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Musical Instruments forum/area

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#1
Lookin' round for it, not finding it. maybe there isn't a subforum dedicated to Musical Instruments @ ASR? It'd be cool if there was and I'd sure inhabit that place. Just a thought (suggestion?).
 

A800

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#2
Lookin' round for it, not finding it. maybe there isn't a subforum dedicated to Musical Instruments @ ASR? It'd be cool if there was and I'd sure inhabit that place. Just a thought (suggestion?).
Distortion measurements of high gain amplified electric guitars could be interesting.
 

GD Fan

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#5
Lookin' round for it, not finding it. maybe there isn't a subforum dedicated to Musical Instruments @ ASR? It'd be cool if there was and I'd sure inhabit that place. Just a thought (suggestion?).
I've got a Gibson Jumbo J-185 on hand, among lesser guitars. But none of them get much use these days unfortunately.
 

Frank Dernie

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#8
Surely musical instruments don't have distortion?
They have timbre which is effectively the relative combination of fundamental and harmonics so in the case of a musical instrument the harmonics are part of the instrumental timbre not any sort of distortion.
Clearly this depends both on the instrument and the player since plucking and bowing technique alters the precise magnitude of the harmonics whilst not making, say, a violin sound like a flute, it does make different violinists and their violins sound different.
In the case of an electric guitar experienced players also use the boundaries of the electronic part of their instrument to alter the timbre as well as the way they play the strings.
 
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MRC01

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#9
Indeed. Below is a FT of me playing a low D# on my bass flute. The fundamental is around 155 Hz, as expected. The next 3 harmonics are as strong, or even stronger, than the fundamental. If this were the output of an amp given a 155 Hz pure tone, it would have > 100% distortion. But it's not distortion. That combination of frequencies is what gives it that fat, rich timbre. The better the player's embouchure and tone quality, the stronger these harmonics will be producing an even richer tone.

1585166637664.png
 

A800

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#11
Indeed. Below is a FT of me playing a low D# on my bass flute. The fundamental is around 155 Hz, as expected. The next 3 harmonics are as strong, or even stronger, than the fundamental. If this were the output of an amp given a 155 Hz pure tone, it would have > 100% distortion. But it's not distortion. That combination of frequencies is what gives it that fat, rich timbre. The better the player's embouchure and tone quality, the stronger these harmonics will be producing an even richer tone.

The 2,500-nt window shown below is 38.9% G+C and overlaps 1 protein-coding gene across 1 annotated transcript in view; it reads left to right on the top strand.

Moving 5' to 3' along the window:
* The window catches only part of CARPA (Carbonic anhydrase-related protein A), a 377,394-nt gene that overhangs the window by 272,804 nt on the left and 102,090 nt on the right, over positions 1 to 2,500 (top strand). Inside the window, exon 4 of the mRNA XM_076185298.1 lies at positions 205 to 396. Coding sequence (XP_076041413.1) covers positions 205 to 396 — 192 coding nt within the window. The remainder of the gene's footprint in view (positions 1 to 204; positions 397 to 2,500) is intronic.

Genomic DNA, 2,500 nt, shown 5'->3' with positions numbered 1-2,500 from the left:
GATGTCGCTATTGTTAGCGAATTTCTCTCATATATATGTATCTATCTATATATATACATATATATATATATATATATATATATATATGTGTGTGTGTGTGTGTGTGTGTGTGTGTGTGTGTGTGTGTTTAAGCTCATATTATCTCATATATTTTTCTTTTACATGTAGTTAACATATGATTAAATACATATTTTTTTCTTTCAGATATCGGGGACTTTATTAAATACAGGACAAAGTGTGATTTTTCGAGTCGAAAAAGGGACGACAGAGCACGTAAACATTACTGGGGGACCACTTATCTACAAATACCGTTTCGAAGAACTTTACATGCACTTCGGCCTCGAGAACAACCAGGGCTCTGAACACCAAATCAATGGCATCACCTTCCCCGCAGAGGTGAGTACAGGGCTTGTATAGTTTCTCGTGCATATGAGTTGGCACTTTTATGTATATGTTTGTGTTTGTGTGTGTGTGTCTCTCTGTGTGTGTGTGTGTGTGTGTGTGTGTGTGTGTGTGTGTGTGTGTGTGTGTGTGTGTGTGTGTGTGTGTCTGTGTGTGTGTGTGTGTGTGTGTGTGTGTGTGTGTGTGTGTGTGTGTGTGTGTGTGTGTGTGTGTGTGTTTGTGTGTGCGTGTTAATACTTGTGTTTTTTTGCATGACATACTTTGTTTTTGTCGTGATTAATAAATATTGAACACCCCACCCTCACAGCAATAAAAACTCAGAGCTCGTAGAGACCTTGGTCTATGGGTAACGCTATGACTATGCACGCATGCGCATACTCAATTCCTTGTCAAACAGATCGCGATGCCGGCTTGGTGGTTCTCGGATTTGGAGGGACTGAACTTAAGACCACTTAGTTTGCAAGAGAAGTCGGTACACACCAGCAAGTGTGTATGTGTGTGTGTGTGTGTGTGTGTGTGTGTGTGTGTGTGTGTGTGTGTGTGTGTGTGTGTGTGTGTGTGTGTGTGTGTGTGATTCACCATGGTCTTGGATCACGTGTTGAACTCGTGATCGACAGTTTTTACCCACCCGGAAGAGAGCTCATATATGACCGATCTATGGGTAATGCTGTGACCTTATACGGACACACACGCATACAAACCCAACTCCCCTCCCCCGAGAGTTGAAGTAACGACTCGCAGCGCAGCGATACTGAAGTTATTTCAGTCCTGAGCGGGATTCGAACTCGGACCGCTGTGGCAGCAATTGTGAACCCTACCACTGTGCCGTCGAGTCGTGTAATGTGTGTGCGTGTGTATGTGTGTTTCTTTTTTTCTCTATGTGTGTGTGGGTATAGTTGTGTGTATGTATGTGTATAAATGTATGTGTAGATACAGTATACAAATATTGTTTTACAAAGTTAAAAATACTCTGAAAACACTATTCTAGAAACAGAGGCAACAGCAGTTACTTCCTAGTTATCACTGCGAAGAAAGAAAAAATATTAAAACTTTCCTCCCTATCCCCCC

View attachment 55725
The bass flute really lives up to its name.
Goes down to 3Hz.
Amazing.
 

MRC01

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#13
Does Stravinsky's Rite of Spring call for any bass flute note this low? By the way, I see that there are considerable sub-harmonics down to 10hz or so . . . making it the sub-bass flute... ;)
When Stravinsky calls for bass flute in The Rite of Spring, he actually means alto flute. At that time I don't think true bass flutes existed. The alto flute is voiced in the key of G (you finger a C, it sounds a G). The bass and normal (soprano) flutes are voiced in C. That is, the bass flute is a full octave lower than soprano flute while the alto flute is only 5 half-steps lower (call it an octave higher and a 5th lower) than soprano.
Holst's Planets has the same: calls for "bass flute" but really means alto flute.
All that said, all flutes have this interesting phenomena in their bottom octave: the first few harmonics are equal or stronger than the fundamental.
 

Frank Dernie

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#15
Is that so? If yes, it is amazing.
No it isn't!
All the hash below the fundamental will be the ambient noise as, of course, will that above it other than the harmonic overtones.
I also indicates, IME, why music recordings neither have no need more than 16-bit dynamic range and why almost all DACs sound the same ;)
 
OP
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Thread Starter #16
No it isn't!

I also indicates, IME, why music recordings neither have no need more than 16-bit dynamic range and why almost all DACs sound the same ;)
This ^^ is an element I have felt was the case for many years, but wasn't certain owing to my personal auditory deficiencies (partial deafness from explosions/unprotected firefight in US Army circa late 1970s and now, in my sixth decade, ever-advancing tinnitus).
 

pozz

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#17
This ^^ is an element I have felt was the case for many years, but wasn't certain owing to my personal auditory deficiencies (partial deafness from explosions/unprotected firefight in US Army circa late 1970s and now, in my sixth decade, ever-advancing tinnitus).
There was a fairly long thread on this before. A fair number of us have hearing loss, tinnitus, hyperacusis or some combination.
 
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